By Staff Reporter
National Oil Company of Malawi (Nocma) says it has secured $57 million (about K46.5 billion) from the Trade Development Bank fuel revolving fund facility to support fuel imports.
In an interview on Tuesday, Nocma deputy chief executive officer Hellen Buluma said they anticipate to import 60 million litres of fuel this month. She said this when Minister of Energy Ibrahim Matola visited Nocma’s strategic fuel reserves at Matindi in Blantyre.
Said Buluma: “For this month of May our plan is to import 60 million litres of fuel and that is a lot.“It will be our first time to bring those volumes and we are bringing those volumes because we are complementing or supporting oil marketing companies.”
Since late last year, the country has been facing fuel shortages due to forex shortage, a situation that has been compounded further by the Russia and Ukraine war.
When asked on the current stocks that the country has, Buluma said they are not obliged to disclose existing stocks as fuel is a strategic commodity, but gave an assurance that there is enough to cushion the country.
She said despite effects of the Russia and Ukraine war as well as forex shortages, Nocma has ensured there is steady fuel supply and the Reserve Bank of Malawi (RBM) has been helpful in its quest.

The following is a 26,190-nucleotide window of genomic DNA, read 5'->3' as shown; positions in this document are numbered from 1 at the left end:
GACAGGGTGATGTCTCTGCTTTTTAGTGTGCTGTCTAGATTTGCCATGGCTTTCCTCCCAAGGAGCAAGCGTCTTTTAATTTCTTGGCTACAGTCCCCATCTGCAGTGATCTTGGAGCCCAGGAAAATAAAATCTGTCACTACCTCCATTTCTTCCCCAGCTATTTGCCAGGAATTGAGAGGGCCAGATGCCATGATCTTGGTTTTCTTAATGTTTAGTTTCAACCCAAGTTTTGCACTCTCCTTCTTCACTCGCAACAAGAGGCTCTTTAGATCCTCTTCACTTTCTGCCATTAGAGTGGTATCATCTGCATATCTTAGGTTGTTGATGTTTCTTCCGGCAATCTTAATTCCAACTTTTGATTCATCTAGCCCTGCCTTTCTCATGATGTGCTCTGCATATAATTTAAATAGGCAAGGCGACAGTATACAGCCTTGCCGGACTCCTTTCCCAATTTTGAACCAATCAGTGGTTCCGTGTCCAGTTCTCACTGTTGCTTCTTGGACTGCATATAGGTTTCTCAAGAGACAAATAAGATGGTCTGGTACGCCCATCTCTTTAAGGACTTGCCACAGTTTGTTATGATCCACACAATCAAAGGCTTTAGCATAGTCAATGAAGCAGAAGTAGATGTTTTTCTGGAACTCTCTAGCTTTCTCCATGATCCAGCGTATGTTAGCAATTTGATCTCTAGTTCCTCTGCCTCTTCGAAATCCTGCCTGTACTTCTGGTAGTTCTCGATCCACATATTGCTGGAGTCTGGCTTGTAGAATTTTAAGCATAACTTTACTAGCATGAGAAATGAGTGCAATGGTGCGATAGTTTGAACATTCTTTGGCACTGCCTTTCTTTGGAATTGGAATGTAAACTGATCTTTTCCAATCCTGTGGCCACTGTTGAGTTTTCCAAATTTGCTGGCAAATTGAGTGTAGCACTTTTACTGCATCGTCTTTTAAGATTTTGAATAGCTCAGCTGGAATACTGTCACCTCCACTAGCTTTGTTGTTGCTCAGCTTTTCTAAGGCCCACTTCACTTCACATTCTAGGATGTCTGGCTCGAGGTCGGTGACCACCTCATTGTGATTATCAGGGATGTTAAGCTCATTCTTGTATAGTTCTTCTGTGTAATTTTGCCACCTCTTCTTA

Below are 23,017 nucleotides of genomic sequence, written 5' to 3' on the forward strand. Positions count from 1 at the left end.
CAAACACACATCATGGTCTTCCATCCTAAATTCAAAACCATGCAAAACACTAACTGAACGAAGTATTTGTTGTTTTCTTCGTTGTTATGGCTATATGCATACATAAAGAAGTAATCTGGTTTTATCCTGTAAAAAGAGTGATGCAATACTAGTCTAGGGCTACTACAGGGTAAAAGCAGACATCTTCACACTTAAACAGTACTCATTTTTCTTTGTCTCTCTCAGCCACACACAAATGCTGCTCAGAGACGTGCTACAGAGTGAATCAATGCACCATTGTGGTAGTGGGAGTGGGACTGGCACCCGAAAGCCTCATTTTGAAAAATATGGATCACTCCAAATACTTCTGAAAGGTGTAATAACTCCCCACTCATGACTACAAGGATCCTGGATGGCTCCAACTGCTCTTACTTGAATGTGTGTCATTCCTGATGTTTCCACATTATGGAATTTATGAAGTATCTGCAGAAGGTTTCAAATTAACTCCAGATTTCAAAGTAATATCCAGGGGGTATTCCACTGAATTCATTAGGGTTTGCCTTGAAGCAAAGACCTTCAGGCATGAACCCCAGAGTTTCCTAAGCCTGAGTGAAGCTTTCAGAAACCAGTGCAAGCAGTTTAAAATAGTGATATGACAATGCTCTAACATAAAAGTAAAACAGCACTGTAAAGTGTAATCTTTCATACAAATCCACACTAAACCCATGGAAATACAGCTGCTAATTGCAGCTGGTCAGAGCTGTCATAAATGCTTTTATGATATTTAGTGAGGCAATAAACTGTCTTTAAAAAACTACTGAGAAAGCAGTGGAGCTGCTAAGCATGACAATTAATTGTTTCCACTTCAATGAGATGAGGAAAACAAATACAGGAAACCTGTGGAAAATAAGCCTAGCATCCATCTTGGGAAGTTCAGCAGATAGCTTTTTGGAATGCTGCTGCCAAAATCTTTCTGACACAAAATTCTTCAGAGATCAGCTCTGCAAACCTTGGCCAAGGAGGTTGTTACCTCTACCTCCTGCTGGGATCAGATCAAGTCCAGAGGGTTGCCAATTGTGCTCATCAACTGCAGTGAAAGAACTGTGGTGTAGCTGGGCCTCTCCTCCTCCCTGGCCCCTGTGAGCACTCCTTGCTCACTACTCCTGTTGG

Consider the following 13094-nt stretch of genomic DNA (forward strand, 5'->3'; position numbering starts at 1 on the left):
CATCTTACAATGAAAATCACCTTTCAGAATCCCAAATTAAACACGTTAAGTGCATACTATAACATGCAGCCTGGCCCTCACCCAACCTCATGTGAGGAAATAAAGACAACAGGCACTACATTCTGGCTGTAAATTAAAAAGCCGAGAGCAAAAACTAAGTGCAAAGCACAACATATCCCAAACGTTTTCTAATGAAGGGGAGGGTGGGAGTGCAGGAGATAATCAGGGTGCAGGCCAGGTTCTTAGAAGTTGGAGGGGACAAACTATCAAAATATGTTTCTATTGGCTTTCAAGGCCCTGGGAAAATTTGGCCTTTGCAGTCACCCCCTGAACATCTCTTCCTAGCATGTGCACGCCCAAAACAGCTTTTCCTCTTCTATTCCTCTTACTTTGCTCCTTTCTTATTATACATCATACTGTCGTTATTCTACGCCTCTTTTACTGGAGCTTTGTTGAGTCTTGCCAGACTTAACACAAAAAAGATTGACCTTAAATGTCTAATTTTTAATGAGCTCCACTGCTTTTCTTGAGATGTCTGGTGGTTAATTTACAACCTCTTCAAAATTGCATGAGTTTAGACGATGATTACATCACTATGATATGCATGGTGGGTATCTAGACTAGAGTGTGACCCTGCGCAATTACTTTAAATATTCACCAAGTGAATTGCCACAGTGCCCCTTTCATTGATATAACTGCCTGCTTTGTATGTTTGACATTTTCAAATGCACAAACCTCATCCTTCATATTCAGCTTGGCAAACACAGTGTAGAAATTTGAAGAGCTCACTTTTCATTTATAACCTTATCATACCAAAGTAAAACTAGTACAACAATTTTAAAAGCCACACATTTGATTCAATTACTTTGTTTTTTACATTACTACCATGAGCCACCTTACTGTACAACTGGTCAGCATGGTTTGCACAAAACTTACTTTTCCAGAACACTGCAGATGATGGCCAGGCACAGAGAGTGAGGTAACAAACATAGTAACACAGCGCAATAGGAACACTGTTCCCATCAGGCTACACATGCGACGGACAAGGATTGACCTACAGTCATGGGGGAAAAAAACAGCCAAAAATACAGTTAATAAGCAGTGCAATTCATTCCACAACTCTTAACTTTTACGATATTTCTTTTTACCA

According to Buluma, the country requires 1.7 million litres of both petrol and diesel per day. She said the anticipated 60 million litres to be imported will ensure Malawians have no stockouts in coming months.
In a separate interview, Matola said his ministry is keen on ensuring that Nocma and the energy sector in general are supported amid the forex shortages. “We have put in place mechanisms to ensure that we are not depending on one facility in terms of forex access. We anticipated that people would be scrambling for forex in the global village that we are, but we still are doing our best so Malawians should be assured,” he said.
Matola further hailed Nocma’s leadership for ensuring steady fuel supply despite facing numerous challenges both on forex and at ports where they load.
The minister said he will work with the State-owned institution to ensure that it serves the public better.
Following forex scarcity in the country, fuel has been scarce at times as Nocma and Petroleum Importers Limited, which is a consortium of oil marketing companies, have been importing less fuel at times.
The forex scarcity has also affected other sectors of the economy, leading to, among others, less availability of essential drugs in public hospitals and other basic commodities